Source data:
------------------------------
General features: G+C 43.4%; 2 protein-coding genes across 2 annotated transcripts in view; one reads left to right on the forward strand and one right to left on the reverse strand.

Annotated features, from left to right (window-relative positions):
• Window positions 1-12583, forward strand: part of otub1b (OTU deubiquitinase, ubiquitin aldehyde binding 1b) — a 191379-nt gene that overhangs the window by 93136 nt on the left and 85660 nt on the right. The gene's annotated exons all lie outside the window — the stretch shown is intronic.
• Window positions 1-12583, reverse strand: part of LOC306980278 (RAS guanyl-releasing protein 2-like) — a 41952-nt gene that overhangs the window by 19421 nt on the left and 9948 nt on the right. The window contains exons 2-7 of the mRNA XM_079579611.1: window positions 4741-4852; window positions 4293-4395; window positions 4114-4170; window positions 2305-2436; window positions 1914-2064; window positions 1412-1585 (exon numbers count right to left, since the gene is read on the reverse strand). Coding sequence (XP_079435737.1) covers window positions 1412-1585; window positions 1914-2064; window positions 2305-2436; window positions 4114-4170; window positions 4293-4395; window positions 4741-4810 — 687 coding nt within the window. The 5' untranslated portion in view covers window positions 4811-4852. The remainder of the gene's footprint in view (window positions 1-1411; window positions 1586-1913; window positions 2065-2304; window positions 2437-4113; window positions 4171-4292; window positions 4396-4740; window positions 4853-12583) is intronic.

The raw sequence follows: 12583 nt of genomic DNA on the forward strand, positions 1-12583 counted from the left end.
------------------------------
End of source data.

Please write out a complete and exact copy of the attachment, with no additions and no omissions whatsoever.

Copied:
General features: G+C 43.4%; 2 protein-coding genes across 2 annotated transcripts in view; one reads left to right on the forward strand and one right to left on the reverse strand.

Annotated features, from left to right (window-relative positions):
• Window positions 1-12583, forward strand: part of otub1b (OTU deubiquitinase, ubiquitin aldehyde binding 1b) — a 191379-nt gene that overhangs the window by 93136 nt on the left and 85660 nt on the right. The gene's annotated exons all lie outside the window — the stretch shown is intronic.
• Window positions 1-12583, reverse strand: part of LOC306980278 (RAS guanyl-releasing protein 2-like) — a 41952-nt gene that overhangs the window by 19421 nt on the left and 9948 nt on the right. The window contains exons 2-7 of the mRNA XM_079579611.1: window positions 4741-4852; window positions 4293-4395; window positions 4114-4170; window positions 2305-2436; window positions 1914-2064; window positions 1412-1585 (exon numbers count right to left, since the gene is read on the reverse strand). Coding sequence (XP_079435737.1) covers window positions 1412-1585; window positions 1914-2064; window positions 2305-2436; window positions 4114-4170; window positions 4293-4395; window positions 4741-4810 — 687 coding nt within the window. The 5' untranslated portion in view covers window positions 4811-4852. The remainder of the gene's footprint in view (window positions 1-1411; window positions 1586-1913; window positions 2065-2304; window positions 2437-4113; window positions 4171-4292; window positions 4396-4740; window positions 4853-12583) is intronic.

The raw sequence follows: 12583 nt of genomic DNA on the forward strand, positions 1-12583 counted from the left end.